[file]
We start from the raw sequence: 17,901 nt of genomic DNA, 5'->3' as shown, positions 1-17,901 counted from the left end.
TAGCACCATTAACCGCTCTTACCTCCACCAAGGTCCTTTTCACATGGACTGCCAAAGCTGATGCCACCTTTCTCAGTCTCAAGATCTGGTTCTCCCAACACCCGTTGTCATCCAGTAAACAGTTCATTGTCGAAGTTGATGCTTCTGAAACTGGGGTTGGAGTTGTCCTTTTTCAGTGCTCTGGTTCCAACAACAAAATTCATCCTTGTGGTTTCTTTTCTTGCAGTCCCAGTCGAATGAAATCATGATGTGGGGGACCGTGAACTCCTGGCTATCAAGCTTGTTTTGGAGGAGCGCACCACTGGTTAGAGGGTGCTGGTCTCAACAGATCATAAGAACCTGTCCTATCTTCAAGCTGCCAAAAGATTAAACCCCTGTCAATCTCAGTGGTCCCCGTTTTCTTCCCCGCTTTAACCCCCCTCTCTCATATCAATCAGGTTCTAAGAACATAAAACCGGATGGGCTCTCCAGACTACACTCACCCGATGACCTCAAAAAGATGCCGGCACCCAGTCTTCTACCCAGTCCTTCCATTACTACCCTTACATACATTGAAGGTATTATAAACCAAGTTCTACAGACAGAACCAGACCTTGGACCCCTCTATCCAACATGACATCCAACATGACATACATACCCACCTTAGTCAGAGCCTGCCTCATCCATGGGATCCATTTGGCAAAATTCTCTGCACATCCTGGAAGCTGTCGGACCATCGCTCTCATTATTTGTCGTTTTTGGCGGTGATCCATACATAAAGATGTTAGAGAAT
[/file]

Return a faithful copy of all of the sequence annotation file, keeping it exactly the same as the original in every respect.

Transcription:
We start from the raw sequence: 17,901 nt of genomic DNA, 5'->3' as shown, positions 1-17,901 counted from the left end.
TAGCACCATTAACCGCTCTTACCTCCACCAAGGTCCTTTTCACATGGACTGCCAAAGCTGATGCCACCTTTCTCAGTCTCAAGATCTGGTTCTCCCAACACCCGTTGTCATCCAGTAAACAGTTCATTGTCGAAGTTGATGCTTCTGAAACTGGGGTTGGAGTTGTCCTTTTTCAGTGCTCTGGTTCCAACAACAAAATTCATCCTTGTGGTTTCTTTTCTTGCAGTCCCAGTCGAATGAAATCATGATGTGGGGGACCGTGAACTCCTGGCTATCAAGCTTGTTTTGGAGGAGCGCACCACTGGTTAGAGGGTGCTGGTCTCAACAGATCATAAGAACCTGTCCTATCTTCAAGCTGCCAAAAGATTAAACCCCTGTCAATCTCAGTGGTCCCCGTTTTCTTCCCCGCTTTAACCCCCCTCTCTCATATCAATCAGGTTCTAAGAACATAAAACCGGATGGGCTCTCCAGACTACACTCACCCGATGACCTCAAAAAGATGCCGGCACCCAGTCTTCTACCCAGTCCTTCCATTACTACCCTTACATACATTGAAGGTATTATAAACCAAGTTCTACAGACAGAACCAGACCTTGGACCCCTCTATCCAACATGACATCCAACATGACATACATACCCACCTTAGTCAGAGCCTGCCTCATCCATGGGATCCATTTGGCAAAATTCTCTGCACATCCTGGAAGCTGTCGGACCATCGCTCTCATTATTTGTCGTTTTTGGCGGTGATCCATACATAAAGATGTTAGAGAAT